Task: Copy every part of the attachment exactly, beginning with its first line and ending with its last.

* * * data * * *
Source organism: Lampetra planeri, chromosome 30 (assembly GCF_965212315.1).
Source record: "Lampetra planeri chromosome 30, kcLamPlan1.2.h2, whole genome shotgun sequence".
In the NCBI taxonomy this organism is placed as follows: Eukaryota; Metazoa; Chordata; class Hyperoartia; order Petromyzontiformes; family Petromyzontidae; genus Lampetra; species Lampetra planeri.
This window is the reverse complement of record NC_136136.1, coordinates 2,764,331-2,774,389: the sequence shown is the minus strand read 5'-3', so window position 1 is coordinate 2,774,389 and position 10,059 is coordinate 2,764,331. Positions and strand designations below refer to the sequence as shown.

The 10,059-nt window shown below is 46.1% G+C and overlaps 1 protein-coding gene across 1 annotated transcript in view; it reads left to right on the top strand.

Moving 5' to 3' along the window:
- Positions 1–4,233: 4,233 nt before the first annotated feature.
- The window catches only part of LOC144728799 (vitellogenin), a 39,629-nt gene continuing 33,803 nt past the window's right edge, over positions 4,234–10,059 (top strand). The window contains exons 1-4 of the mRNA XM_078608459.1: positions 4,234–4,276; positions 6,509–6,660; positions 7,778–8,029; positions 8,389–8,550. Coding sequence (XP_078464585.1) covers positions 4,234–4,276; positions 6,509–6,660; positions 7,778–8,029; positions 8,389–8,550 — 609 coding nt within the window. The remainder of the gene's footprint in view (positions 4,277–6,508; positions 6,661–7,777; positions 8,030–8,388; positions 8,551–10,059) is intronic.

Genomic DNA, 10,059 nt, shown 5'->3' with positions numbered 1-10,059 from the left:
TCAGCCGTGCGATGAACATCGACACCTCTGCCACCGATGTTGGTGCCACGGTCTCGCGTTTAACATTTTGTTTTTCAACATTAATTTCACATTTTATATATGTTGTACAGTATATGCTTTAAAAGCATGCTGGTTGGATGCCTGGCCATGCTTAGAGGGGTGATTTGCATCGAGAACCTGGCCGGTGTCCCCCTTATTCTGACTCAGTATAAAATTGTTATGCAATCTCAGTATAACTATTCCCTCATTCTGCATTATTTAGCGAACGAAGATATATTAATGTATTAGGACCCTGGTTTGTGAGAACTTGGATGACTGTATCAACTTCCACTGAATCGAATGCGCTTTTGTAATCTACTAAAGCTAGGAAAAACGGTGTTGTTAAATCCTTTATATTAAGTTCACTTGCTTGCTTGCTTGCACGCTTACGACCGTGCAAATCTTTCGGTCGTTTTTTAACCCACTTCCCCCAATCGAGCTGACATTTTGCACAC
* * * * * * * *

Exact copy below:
Source organism: Lampetra planeri, chromosome 30 (assembly GCF_965212315.1).
Source record: "Lampetra planeri chromosome 30, kcLamPlan1.2.h2, whole genome shotgun sequence".
In the NCBI taxonomy this organism is placed as follows: Eukaryota; Metazoa; Chordata; class Hyperoartia; order Petromyzontiformes; family Petromyzontidae; genus Lampetra; species Lampetra planeri.
This window is the reverse complement of record NC_136136.1, coordinates 2,764,331-2,774,389: the sequence shown is the minus strand read 5'-3', so window position 1 is coordinate 2,774,389 and position 10,059 is coordinate 2,764,331. Positions and strand designations below refer to the sequence as shown.

The 10,059-nt window shown below is 46.1% G+C and overlaps 1 protein-coding gene across 1 annotated transcript in view; it reads left to right on the top strand.

Moving 5' to 3' along the window:
- Positions 1–4,233: 4,233 nt before the first annotated feature.
- The window catches only part of LOC144728799 (vitellogenin), a 39,629-nt gene continuing 33,803 nt past the window's right edge, over positions 4,234–10,059 (top strand). The window contains exons 1-4 of the mRNA XM_078608459.1: positions 4,234–4,276; positions 6,509–6,660; positions 7,778–8,029; positions 8,389–8,550. Coding sequence (XP_078464585.1) covers positions 4,234–4,276; positions 6,509–6,660; positions 7,778–8,029; positions 8,389–8,550 — 609 coding nt within the window. The remainder of the gene's footprint in view (positions 4,277–6,508; positions 6,661–7,777; positions 8,030–8,388; positions 8,551–10,059) is intronic.

Genomic DNA, 10,059 nt, shown 5'->3' with positions numbered 1-10,059 from the left:
TCAGCCGTGCGATGAACATCGACACCTCTGCCACCGATGTTGGTGCCACGGTCTCGCGTTTAACATTTTGTTTTTCAACATTAATTTCACATTTTATATATGTTGTACAGTATATGCTTTAAAAGCATGCTGGTTGGATGCCTGGCCATGCTTAGAGGGGTGATTTGCATCGAGAACCTGGCCGGTGTCCCCCTTATTCTGACTCAGTATAAAATTGTTATGCAATCTCAGTATAACTATTCCCTCATTCTGCATTATTTAGCGAACGAAGATATATTAATGTATTAGGACCCTGGTTTGTGAGAACTTGGATGACTGTATCAACTTCCACTGAATCGAATGCGCTTTTGTAATCTACTAAAGCTAGGAAAAACGGTGTTGTTAAATCCTTTATATTAAGTTCACTTGCTTGCTTGCTTGCACGCTTACGACCGTGCAAATCTTTCGGTCGTTTTTTAACCCACTTCCCCCAATCGAGCTGACATTTTGCACAC